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US to research on Covid-19 impact on children

The US National Institutes of Health (NIH) has launched a new research effort to understand how COVID-19 affects children (IANS)

The US National Institutes of Health (NIH) has launched a new research effort to understand how COVID-19 affects children, who have accounted for roughly 13 percent of total confirmed cases in the country.

The research will investigate why some children are at greater risk for SARS-CoV-2 infection than others, why symptoms vary among children who are infected, and how to identify children at risk for severe illness from SARS-CoV-2 infection, according to a release of the NIH on Tuesday, Xinhua news agency reported.

Research will also focus on multi-system inflammatory syndrome in children (MIS-C), a life-threatening condition marked by severe inflammation of one or more parts of the body, including the heart, lungs, kidneys, brain, skin, eyes and gastrointestinal organs.

Based on current data, most children with SARS-CoV-2 infection do not develop serious illness. However, those who do go on to develop MIS-C can experience prolonged fever and severe abdominal pain and may progress to shock, according to the NIH.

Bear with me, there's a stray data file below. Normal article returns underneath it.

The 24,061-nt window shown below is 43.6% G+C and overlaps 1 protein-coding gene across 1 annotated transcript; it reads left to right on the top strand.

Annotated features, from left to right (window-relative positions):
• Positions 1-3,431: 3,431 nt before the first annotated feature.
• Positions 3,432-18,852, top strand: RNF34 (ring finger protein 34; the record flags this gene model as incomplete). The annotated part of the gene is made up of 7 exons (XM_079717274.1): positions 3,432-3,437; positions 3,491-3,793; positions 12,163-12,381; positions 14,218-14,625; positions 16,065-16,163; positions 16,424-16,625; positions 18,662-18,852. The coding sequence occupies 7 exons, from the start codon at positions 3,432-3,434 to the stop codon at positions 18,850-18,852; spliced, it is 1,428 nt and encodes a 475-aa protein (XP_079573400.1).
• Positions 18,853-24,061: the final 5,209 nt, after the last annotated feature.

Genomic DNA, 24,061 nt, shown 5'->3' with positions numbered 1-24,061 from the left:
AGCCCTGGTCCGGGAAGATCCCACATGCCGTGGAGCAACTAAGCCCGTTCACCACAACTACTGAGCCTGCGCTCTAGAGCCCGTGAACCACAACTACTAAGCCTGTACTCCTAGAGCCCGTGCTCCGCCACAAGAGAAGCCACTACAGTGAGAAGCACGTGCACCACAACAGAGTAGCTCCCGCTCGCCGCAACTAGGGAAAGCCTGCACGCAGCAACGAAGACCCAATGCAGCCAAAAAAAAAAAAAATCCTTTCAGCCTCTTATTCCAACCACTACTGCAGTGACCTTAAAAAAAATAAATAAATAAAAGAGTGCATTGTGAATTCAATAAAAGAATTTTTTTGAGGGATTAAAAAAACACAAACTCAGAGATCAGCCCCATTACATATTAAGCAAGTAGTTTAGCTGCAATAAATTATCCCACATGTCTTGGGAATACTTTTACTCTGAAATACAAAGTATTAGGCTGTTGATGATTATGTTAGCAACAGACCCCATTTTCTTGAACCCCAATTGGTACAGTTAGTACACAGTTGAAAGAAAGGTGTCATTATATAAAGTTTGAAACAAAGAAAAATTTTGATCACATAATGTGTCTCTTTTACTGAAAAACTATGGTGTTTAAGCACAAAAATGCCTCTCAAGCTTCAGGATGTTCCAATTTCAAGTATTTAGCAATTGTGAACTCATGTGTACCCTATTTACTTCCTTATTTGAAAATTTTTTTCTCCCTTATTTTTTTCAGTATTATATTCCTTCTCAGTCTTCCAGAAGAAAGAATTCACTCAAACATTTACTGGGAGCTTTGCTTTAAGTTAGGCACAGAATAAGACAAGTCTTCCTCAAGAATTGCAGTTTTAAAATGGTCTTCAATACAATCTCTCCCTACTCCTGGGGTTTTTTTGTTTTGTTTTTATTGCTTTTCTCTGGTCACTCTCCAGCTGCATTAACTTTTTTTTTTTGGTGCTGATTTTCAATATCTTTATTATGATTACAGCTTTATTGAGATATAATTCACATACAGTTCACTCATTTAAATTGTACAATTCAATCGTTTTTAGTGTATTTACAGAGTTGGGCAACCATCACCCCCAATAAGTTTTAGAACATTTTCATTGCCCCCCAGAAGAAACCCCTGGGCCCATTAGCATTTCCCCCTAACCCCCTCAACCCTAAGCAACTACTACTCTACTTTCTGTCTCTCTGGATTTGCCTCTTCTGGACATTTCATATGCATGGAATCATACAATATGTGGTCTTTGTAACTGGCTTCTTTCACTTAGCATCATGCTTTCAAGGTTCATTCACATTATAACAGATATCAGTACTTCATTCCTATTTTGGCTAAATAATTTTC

About 3.17 million children in the United States have tested positive for Covid-19 since the onset of the pandemic, according to a latest report of the American Academy of Pediatrics (AAP) and the Children's Hospital Association.

A total of 3,168,274 child Covid-19 cases had been reported across the country as of February 25, and children represented 13.1 per cent of all confirmed cases, according to the report.

The overall rate was 4,209 cases per 100,000 children in the population.

Over 64,000 new child Covid-19 cases were reported last week. This marked the sixth consecutive week with a decline in new cases, according to the AAP.

Over the two weeks from February 11 to 25, there were 134,904 new child Covid-19 cases reported across the country, an 4 per cent increase.

Children accounted for 1.3 per cent to 3 per cent of total reported hospitalizations, and 0 to 0.19 per cent of all Covid-19 deaths, said the report.

"At this time, it appears that severe illness due to Covid-19 is rare among children. However, there is an urgent need to collect more data on longer-term impacts of the pandemic on children, including ways the virus may harm the long-term physical health of infected children, as well as its emotional and mental health effects," the AAP said in the report.

The United States has recorded over 28.67 million cases with more than 515,300 related deaths as of Tuesday noon, according to the real-time count kept by Johns Hopkins University.